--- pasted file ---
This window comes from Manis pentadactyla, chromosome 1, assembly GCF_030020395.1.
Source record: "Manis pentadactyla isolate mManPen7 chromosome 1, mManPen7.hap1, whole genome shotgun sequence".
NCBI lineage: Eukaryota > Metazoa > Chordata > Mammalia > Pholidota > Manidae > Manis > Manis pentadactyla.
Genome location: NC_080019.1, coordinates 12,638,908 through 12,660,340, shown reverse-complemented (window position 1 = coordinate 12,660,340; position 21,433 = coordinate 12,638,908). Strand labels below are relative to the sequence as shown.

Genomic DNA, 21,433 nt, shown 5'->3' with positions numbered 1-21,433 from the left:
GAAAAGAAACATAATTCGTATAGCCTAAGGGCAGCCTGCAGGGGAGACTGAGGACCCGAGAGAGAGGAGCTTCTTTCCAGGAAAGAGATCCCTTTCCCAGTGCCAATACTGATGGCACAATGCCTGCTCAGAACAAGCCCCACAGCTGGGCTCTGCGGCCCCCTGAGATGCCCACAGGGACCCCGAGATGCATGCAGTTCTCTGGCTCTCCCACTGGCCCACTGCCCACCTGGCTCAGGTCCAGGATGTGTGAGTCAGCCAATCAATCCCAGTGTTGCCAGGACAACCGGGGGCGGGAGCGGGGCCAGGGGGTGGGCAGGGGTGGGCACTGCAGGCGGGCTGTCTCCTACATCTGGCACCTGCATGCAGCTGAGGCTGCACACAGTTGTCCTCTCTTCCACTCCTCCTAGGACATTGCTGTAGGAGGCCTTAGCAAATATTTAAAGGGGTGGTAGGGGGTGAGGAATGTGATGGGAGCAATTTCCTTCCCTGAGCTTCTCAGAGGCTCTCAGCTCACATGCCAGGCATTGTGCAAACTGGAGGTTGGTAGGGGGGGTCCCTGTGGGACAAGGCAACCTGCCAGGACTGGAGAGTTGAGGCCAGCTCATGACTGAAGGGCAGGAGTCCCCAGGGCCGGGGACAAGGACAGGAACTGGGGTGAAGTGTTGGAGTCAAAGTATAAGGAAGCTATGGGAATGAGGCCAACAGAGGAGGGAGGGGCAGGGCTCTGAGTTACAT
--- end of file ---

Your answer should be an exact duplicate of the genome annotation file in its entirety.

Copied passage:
This window comes from Manis pentadactyla, chromosome 1, assembly GCF_030020395.1.
Source record: "Manis pentadactyla isolate mManPen7 chromosome 1, mManPen7.hap1, whole genome shotgun sequence".
NCBI lineage: Eukaryota > Metazoa > Chordata > Mammalia > Pholidota > Manidae > Manis > Manis pentadactyla.
Genome location: NC_080019.1, coordinates 12,638,908 through 12,660,340, shown reverse-complemented (window position 1 = coordinate 12,660,340; position 21,433 = coordinate 12,638,908). Strand labels below are relative to the sequence as shown.

Genomic DNA, 21,433 nt, shown 5'->3' with positions numbered 1-21,433 from the left:
GAAAAGAAACATAATTCGTATAGCCTAAGGGCAGCCTGCAGGGGAGACTGAGGACCCGAGAGAGAGGAGCTTCTTTCCAGGAAAGAGATCCCTTTCCCAGTGCCAATACTGATGGCACAATGCCTGCTCAGAACAAGCCCCACAGCTGGGCTCTGCGGCCCCCTGAGATGCCCACAGGGACCCCGAGATGCATGCAGTTCTCTGGCTCTCCCACTGGCCCACTGCCCACCTGGCTCAGGTCCAGGATGTGTGAGTCAGCCAATCAATCCCAGTGTTGCCAGGACAACCGGGGGCGGGAGCGGGGCCAGGGGGTGGGCAGGGGTGGGCACTGCAGGCGGGCTGTCTCCTACATCTGGCACCTGCATGCAGCTGAGGCTGCACACAGTTGTCCTCTCTTCCACTCCTCCTAGGACATTGCTGTAGGAGGCCTTAGCAAATATTTAAAGGGGTGGTAGGGGGTGAGGAATGTGATGGGAGCAATTTCCTTCCCTGAGCTTCTCAGAGGCTCTCAGCTCACATGCCAGGCATTGTGCAAACTGGAGGTTGGTAGGGGGGGTCCCTGTGGGACAAGGCAACCTGCCAGGACTGGAGAGTTGAGGCCAGCTCATGACTGAAGGGCAGGAGTCCCCAGGGCCGGGGACAAGGACAGGAACTGGGGTGAAGTGTTGGAGTCAAAGTATAAGGAAGCTATGGGAATGAGGCCAACAGAGGAGGGAGGGGCAGGGCTCTGAGTTACAT